8289 Jericho Tpke. Woodbury, NY 516-367-7300
This moderately priced steakhouse that holds its own with favorites like New York sirloin, barbecued spare ribs, creamed spinach, garlic mashed potatoes and apple crisp for dessert.Hours: Lunch, Monday-Saturday: Noon-4 p.m. Dinner, Monday-Thursday: 4 p.m.-11 p.m. Friday-Saturday: 4 p.m.-Midnight Sunday: 4 p.m.-10 p.m.
Like prime beef or fine wine, some restaurants need to age before they can be fully enjoyed.
It was more than a decade ago when I first visited the value-priced Majors Steakhouse in Woodbury. All I can recall is overcooked meat and clueless service. I didn't rush back.
It took the urging of a food-savvy acquaintance to motivate a belated return. "There's a reason the parking lot is always crowded," he told me. The parking lot at Applebee's is always crowded, too, I thought, proving only that good marketing can work wonders.
As I found out, though, there's more than marketing behind the success of Majors. These days, this mid-priced purveyor of red meat (under the same ownership as the more upscale Bryant & Cooper steak house in Roslyn) is running smoothly.
When a member of our group ordered a Porterhouse steak very rare, he got it exactly as our waiter described it -- red and cold at the center. The mammoth cut of beef was tender, smoky, juicy, with a fine char on the outside. And while this wasn't a transcendental steak palace experience, it was satisfying and reasonable at $26.95 for a 24-ounce entree.
If you're considering this kind of red meat debauch, you might want to skip appetizers, especially since every table gets a bowl of pickles and sauerkraut. While the jumbo shrimp cocktail was fresh and sweet, it came on a watery bed of ice chips. A Caesar salad was respectable, clams oreganata garlicky and herbal.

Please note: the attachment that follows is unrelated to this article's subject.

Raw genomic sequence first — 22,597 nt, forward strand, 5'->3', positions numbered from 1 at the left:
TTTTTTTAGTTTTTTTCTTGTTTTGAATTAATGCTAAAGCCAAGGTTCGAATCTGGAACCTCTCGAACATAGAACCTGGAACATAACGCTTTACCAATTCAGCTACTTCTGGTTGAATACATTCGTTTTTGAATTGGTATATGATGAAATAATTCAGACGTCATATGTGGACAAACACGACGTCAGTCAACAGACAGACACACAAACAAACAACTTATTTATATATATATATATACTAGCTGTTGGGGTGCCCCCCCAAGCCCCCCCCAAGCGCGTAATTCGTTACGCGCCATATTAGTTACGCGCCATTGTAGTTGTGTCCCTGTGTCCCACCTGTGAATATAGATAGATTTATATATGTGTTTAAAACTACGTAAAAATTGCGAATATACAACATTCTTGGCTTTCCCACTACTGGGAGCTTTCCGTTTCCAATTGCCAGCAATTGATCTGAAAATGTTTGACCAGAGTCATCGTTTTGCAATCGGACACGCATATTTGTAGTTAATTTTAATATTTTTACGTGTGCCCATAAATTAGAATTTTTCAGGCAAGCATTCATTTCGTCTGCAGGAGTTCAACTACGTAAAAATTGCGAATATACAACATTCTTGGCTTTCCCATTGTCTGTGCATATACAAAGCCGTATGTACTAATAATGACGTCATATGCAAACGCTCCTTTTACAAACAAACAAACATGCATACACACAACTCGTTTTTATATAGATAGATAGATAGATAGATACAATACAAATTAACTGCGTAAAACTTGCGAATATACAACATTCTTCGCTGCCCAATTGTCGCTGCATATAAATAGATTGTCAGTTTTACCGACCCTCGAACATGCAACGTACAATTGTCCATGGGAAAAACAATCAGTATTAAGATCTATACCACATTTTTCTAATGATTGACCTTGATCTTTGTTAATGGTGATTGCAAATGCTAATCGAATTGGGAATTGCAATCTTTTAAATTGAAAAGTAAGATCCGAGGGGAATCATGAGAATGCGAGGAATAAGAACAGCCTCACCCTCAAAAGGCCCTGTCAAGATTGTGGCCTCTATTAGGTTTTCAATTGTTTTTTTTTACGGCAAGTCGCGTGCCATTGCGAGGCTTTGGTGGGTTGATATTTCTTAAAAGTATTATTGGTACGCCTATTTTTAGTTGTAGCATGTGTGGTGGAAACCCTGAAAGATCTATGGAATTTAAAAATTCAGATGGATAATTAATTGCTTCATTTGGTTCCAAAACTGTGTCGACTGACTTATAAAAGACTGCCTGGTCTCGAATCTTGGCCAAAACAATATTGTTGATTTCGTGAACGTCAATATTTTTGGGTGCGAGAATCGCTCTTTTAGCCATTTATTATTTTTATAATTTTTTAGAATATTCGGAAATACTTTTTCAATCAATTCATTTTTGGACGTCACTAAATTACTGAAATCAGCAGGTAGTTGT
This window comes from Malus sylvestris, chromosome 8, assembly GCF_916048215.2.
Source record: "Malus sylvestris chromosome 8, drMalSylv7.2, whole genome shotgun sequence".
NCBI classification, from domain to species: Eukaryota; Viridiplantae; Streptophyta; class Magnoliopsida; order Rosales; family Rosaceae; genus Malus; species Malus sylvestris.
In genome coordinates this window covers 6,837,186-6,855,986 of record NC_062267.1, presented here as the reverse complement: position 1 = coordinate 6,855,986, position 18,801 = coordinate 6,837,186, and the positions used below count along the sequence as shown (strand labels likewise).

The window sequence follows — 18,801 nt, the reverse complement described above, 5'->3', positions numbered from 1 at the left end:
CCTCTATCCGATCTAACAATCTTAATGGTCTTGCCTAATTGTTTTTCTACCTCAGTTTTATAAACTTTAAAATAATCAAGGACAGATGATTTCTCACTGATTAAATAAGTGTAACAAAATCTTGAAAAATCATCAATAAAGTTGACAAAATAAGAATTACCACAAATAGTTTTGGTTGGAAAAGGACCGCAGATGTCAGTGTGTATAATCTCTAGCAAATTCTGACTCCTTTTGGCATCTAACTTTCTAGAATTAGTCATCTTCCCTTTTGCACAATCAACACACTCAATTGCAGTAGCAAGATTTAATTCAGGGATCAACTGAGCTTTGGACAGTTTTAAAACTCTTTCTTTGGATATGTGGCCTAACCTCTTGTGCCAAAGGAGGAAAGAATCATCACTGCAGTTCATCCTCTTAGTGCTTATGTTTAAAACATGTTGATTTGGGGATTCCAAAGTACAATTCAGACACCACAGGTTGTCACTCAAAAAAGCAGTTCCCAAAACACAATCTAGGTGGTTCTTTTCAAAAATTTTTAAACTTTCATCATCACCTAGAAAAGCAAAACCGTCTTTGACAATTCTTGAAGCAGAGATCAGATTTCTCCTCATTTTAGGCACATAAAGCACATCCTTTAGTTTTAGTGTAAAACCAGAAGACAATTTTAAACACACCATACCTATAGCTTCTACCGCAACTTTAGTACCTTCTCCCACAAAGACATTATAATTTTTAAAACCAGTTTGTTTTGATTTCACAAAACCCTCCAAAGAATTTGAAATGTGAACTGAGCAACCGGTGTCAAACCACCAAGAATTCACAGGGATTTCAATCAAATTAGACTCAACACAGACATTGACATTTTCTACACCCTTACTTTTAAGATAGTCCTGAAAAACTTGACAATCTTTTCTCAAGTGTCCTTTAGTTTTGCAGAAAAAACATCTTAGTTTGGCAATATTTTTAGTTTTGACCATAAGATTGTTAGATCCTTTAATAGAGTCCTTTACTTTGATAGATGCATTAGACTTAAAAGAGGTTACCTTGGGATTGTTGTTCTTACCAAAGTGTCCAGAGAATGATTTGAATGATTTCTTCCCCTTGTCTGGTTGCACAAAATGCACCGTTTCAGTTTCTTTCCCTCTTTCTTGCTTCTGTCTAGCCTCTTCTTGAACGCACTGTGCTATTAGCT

Although I was unable to finish my 16-ounce New York sirloin (very rare, precisely as ordered), I was pleased with every juicy bite. The friend who requested his filet mignon medium-well got it just that way. Any meat cooked to that degree of doneness is beyond my appreciation, but he gobbled it up. I was impressed, though, with the slab of boneless prime rib, rare, tender and full of flavor.
A rack of barbecued spare ribs was infused with a deep-down smokiness. The only misfire was a grilled swordfish steak with a strong fishy flavor. But Cajun blackened salmon, a special one night, was crisp and fiery on the outside, its interior moist and savory. Majors makes a fine, fat burger, crusty on the outside, oozing juices. It outclasses its dry, ordinary bun.
Rich creamed spinach, a steak house requisite, is a bright emerald. Oniony home fries, pleasingly greasy, are preferable to the limp, stringy French fries. I liked the smooth solace offered by the garlic mashed potatoes.
On the dessert menu is a peach of a Key lime pie, tart and creamy. Homestyle apple crisp is fragrant with cinnamon, just made for a scoop of vanilla ice cream. Warm and gooey pecan pie, from an out-of-house baker, holds its own. These days, so does Majors. --Joan Reminick (1/14/05)
Burgers: This moderately priced steak house serves up a dandy burger, its exterior nicely charred, the meat endowed with a good, mineral-rich flavor. The bun, in comparison, is dry and pedestrian.